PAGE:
Microsoft Delve could still be a success. The core functionality is exactly what we want it to be. I think we'll reach a point where it's routine for business tools to anticipate what we need next and make suggestions, probably in the next five years.
Delve hasn't really caught on the way it should, and part of that is because Microsoft needs to stretch its functionality to cover the depth and breadth of a person's day-to-day tasks. It has to understand the front-to-back processes that people do within the enterprise, and Microsoft released Delve before it had that capability, even for Office 365. That was a huge tactical error. Delve needs to talk to Exchange, attachments in Exchange and everything in SharePoint -- both in the cloud and on premises for hybrid deployments. It needs to see everything to be an effective virtual assistant. Microsoft is saying that's on the way and that Delve will have full integration with Office 365, Exchange and SharePoint 2016 -- both cloud and on premises.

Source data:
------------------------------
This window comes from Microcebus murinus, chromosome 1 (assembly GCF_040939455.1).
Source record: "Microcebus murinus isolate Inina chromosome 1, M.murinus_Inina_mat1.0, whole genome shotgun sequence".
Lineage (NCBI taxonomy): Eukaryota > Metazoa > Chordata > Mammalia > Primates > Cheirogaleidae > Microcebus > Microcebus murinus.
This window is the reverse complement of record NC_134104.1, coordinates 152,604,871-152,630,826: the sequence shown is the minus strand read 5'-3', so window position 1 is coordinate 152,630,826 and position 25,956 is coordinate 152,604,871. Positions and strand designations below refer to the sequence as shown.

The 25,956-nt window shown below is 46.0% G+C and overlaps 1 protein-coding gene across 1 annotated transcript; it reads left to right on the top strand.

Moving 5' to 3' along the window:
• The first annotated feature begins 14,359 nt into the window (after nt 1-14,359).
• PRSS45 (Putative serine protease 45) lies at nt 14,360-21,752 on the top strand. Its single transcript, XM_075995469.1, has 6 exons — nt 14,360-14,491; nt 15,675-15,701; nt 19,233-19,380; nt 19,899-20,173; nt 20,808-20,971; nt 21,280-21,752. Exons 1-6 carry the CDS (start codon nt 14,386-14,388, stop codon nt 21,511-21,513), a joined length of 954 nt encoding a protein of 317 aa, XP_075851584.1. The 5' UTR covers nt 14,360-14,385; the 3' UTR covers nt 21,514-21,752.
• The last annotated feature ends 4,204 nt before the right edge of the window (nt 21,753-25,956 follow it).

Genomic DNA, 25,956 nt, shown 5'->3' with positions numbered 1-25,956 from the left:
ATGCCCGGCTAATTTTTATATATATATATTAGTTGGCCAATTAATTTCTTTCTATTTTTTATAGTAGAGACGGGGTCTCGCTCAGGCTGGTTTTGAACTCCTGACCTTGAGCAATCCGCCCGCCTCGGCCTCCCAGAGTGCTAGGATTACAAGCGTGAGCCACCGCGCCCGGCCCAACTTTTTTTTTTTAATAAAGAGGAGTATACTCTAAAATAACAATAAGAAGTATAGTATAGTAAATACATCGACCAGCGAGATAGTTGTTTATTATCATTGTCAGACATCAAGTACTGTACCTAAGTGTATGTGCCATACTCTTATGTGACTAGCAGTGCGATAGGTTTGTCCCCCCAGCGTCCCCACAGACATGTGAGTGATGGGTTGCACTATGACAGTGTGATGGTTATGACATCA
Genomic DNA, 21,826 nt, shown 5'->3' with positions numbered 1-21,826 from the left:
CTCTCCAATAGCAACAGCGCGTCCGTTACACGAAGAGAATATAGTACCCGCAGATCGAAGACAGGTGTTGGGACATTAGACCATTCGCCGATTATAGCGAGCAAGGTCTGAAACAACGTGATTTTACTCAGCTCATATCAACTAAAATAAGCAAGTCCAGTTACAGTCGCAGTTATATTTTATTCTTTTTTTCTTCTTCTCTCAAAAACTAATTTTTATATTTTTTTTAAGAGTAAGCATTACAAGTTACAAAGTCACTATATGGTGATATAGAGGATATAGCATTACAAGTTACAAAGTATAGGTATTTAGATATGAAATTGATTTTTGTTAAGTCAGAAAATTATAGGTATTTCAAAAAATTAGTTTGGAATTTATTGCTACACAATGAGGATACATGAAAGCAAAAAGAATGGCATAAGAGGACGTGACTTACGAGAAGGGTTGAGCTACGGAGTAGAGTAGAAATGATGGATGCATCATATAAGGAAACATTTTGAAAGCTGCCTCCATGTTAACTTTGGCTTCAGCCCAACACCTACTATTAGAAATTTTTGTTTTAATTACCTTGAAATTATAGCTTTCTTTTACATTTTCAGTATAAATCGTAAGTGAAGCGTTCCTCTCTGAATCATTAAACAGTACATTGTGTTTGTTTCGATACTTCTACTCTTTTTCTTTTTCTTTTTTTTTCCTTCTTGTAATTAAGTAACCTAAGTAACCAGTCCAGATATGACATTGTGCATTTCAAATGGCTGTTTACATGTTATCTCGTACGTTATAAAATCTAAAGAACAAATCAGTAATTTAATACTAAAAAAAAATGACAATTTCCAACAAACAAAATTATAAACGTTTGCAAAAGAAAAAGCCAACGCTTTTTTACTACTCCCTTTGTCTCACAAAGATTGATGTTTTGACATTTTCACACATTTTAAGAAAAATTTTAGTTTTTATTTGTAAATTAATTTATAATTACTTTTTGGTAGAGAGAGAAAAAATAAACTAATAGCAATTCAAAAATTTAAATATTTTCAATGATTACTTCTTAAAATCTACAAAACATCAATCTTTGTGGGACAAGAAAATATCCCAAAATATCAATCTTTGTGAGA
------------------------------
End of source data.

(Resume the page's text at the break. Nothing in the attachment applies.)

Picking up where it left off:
From a privacy standpoint, people do have concerns about Delve and the Office Graph tracking their activity and looking over their shoulder. That has put a dark cloud over the product that didn't need to be there. Delve contains everything necessary to lock down information and ensure privacy as needed, but that message hasn't been well communicated by Microsoft, and that has been a big black mark on the product.
Earlier this year, Microsoft tried to reposition Delve as something different; they tried to say that Delve is essentially Facebook, plus LinkedIn. That's pretty smart, because we all like Facebook and LinkedIn, and they said Delve can help users communicate more efficiently and intuitively with colleagues and customers. That is true -- Microsoft Delve takes enterprise profiles to a whole new level, and they're trying to make that a main selling point. They're hoping that users will start using Delve to look at each other's profiles and then discover all of its other great functionalities.
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